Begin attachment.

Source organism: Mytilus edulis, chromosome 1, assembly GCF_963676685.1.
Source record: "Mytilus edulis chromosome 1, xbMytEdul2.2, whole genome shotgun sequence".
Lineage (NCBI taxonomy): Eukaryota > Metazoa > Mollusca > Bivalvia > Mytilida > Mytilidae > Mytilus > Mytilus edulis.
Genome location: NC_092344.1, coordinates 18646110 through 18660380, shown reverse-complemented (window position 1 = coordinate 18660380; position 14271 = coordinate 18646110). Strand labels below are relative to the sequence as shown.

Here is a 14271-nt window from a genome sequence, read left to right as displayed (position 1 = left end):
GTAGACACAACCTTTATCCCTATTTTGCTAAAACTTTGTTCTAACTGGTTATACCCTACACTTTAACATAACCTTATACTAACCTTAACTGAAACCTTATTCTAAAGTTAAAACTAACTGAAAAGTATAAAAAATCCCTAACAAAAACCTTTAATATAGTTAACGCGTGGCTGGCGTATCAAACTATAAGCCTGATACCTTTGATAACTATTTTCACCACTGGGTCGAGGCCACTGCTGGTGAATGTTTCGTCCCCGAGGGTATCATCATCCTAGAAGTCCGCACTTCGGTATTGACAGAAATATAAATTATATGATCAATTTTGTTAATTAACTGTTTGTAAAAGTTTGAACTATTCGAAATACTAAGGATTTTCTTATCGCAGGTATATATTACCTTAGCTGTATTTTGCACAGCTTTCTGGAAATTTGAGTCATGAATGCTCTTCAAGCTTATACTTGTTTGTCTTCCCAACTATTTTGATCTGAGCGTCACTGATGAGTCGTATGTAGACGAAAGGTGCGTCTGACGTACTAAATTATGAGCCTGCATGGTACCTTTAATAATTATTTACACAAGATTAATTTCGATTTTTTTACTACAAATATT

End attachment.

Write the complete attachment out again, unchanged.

Source organism: Mytilus edulis, chromosome 1, assembly GCF_963676685.1.
Source record: "Mytilus edulis chromosome 1, xbMytEdul2.2, whole genome shotgun sequence".
Lineage (NCBI taxonomy): Eukaryota > Metazoa > Mollusca > Bivalvia > Mytilida > Mytilidae > Mytilus > Mytilus edulis.
Genome location: NC_092344.1, coordinates 18646110 through 18660380, shown reverse-complemented (window position 1 = coordinate 18660380; position 14271 = coordinate 18646110). Strand labels below are relative to the sequence as shown.

Here is a 14271-nt window from a genome sequence, read left to right as displayed (position 1 = left end):
GTAGACACAACCTTTATCCCTATTTTGCTAAAACTTTGTTCTAACTGGTTATACCCTACACTTTAACATAACCTTATACTAACCTTAACTGAAACCTTATTCTAAAGTTAAAACTAACTGAAAAGTATAAAAAATCCCTAACAAAAACCTTTAATATAGTTAACGCGTGGCTGGCGTATCAAACTATAAGCCTGATACCTTTGATAACTATTTTCACCACTGGGTCGAGGCCACTGCTGGTGAATGTTTCGTCCCCGAGGGTATCATCATCCTAGAAGTCCGCACTTCGGTATTGACAGAAATATAAATTATATGATCAATTTTGTTAATTAACTGTTTGTAAAAGTTTGAACTATTCGAAATACTAAGGATTTTCTTATCGCAGGTATATATTACCTTAGCTGTATTTTGCACAGCTTTCTGGAAATTTGAGTCATGAATGCTCTTCAAGCTTATACTTGTTTGTCTTCCCAACTATTTTGATCTGAGCGTCACTGATGAGTCGTATGTAGACGAAAGGTGCGTCTGACGTACTAAATTATGAGCCTGCATGGTACCTTTAATAATTATTTACACAAGATTAATTTCGATTTTTTTACTACAAATATT